Looking for an eco-friendly alternative to harsh chemical cleaners? Look no further than your kitchen cupboards. Grab a handy-dandy bottle of vinegar (yes, vinegar!).

Vinegar is more than just the go-to for dressing salads and mixing up marinades. Because it’s nontoxic, eco-friendly, and cheap (cha-ching!), vinegar is the perfect solution for all your household cleaning needs.

Keep reading to learn how vinegar is about to rescue you from harsh, environmentally unfriendly multipurpose cleaners and become the cleaning agent of your dreams.

Giving COVID-19 the side-eye

While it’s a great natural disinfectant and can banish bacteria, vinegar isn’t recommended as a defense against viruses, including the new coronavirus. Vinegar hasn’t been found to kill viruses or other microbes.

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Acetic acid is the secret sauce

Vinegar is made from acetic acid, an organic compound that’s also found in most cleaning products. Acetic acid gives vinegar the cleaning power to defeat grease, dirt, grime, mineral deposits, and even bacteria.

Common types of vinegar are:

  • distilled white vinegar
  • apple cider vinegar (ACV)
  • white or red wine vinegar
  • balsamic vinegar

Best vinegar for cleaning…

Even though there are a bunch of different types of vinegar, distilled white vinegar is your best bet for cleaning. Its 5% acidity level is closest to those of most multipurpose cleaners.

Distilled white vinegar is also great because it won’t stain any surfaces or items, unlike a darker vinegar (we’re looking at you, ACV).

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Smell ya later

Vinegar stinks. Literally.

Thankfully, the scent only lasts for about an hour. And you can easily give that vinegar smell the boot. Simply add a few drops of your fave essential oil to mask the smell. Some popular options are lavender, peppermint, and citrus (orange or lemon).

You can also choose to use ACV, which has a somewhat sweet smell. But be sure to dilute it with water, because its darker color could stain.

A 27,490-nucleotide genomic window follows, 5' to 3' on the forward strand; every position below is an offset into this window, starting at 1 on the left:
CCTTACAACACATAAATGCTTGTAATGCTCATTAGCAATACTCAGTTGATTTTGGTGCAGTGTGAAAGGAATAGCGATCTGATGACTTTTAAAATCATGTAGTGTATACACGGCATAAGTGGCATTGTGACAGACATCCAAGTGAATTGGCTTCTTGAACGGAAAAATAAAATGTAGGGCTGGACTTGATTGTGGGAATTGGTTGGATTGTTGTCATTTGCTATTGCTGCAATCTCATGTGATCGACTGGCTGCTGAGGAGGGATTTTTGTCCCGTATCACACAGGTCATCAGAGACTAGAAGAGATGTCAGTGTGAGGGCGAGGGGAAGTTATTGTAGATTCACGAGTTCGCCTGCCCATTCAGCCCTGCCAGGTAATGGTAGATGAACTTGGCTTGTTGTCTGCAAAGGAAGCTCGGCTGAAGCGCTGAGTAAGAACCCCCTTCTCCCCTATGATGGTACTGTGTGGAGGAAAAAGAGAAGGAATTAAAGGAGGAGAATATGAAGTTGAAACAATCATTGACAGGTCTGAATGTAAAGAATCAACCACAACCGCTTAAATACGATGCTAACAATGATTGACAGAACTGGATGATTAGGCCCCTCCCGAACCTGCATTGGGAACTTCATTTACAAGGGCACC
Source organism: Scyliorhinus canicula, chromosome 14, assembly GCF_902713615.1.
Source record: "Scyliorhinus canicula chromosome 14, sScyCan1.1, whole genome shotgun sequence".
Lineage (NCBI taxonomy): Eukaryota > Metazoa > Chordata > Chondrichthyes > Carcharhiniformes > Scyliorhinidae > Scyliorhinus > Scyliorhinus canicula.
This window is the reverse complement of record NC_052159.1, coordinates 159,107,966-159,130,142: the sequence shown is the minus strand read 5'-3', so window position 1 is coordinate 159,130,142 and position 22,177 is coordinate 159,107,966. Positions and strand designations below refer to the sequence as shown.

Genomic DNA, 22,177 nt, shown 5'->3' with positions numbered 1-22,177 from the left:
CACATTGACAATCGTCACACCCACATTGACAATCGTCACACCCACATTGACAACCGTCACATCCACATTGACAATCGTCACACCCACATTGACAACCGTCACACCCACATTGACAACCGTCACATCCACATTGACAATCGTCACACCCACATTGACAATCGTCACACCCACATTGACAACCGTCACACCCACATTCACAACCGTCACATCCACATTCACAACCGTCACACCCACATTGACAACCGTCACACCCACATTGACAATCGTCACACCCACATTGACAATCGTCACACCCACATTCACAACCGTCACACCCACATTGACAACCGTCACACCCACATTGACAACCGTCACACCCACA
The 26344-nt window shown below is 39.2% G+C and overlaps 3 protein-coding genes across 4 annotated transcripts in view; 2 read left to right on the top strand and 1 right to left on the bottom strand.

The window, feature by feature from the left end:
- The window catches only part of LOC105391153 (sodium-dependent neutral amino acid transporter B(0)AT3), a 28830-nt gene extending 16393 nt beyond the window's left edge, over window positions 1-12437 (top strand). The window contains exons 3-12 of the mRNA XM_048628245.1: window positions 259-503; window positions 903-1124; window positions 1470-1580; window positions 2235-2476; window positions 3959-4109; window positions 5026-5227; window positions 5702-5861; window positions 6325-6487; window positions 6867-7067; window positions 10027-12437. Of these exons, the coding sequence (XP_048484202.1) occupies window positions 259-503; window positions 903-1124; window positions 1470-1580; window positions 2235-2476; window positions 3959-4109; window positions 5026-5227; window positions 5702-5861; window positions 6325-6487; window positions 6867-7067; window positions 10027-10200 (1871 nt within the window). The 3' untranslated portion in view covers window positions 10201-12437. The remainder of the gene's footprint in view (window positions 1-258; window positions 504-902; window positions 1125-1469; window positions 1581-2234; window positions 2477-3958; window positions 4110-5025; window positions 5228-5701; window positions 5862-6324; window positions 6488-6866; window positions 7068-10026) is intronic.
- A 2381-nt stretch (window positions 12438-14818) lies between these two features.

Vinegar is great for cutting through dirt and grime on floors, particularly floors made of tile or no-wax linoleum.

DIY vinegar floor cleaner

Mix 1/2 cup of vinegar into 1/2 gallon of water to create your floor cleaner. For floors that need a gentler cleaner (think ceramic tile), use a mixture of 1/2 cup of vinegar and 1 gallon of water.

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Warning! Don’t use vinegar on your hardwood or natural stone floors. Its acidic quality can strip the finish or cause surface pitting.

Vinegar can get rid of nasty soap scum buildup in your dishwasher.

DIY dishwasher cleaner

For a machine that keeps your dishes sparkling, simply add 1 cup of vinegar to your dishwasher’s rinse compartment and run it for a whole cycle.

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Try this solution on both the inside and outside of your appliances. It even works on stainless steel!

DIY appliance cleaner

To keep your appliances in tip-top form, whip up a mixture of equal parts vinegar and water in a spray bottle.

Spray down your appliances with this magic mix and wipe it away with a soft or microfiber cloth for a streak-free clean.

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Need to get rid of stubborn fabric odors or stains? Try distilled white vinegar!

DIY laundry detergent

Simply add 1 cup of vinegar to the wash cycle and voila!

Pro tip: Avoid dark vinegars, which could stain your clothes.

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Vinegar can help rid your toilet bowl of stubborn rings and gross odors.

DIY toilet cleaner

All you gotta do is pour 2–3 cups of undiluted vinegar into the bowl. Wait up to 3 hours, give it a good scrub with a toilet brush, and then flush these trouble spots away!

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Undiluted white vinegar can help remove stubborn soap scum and meddlesome mildew in your shower and tub. Spray it on, let it sit for a few minutes, and wipe the gunk away.

DIY bathroom cleaner

Spray vinegar directly, let it sit for a few minutes, and wipe away.

Have tough grime to tackle? Mix some baking soda with your vinegar to make a paste that will scrub that grime right off.

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When calcium deposits or hard water stains build up on your faucets and showerheads, a combo of vinegar and salt can save the day.

DIY faucet cleaner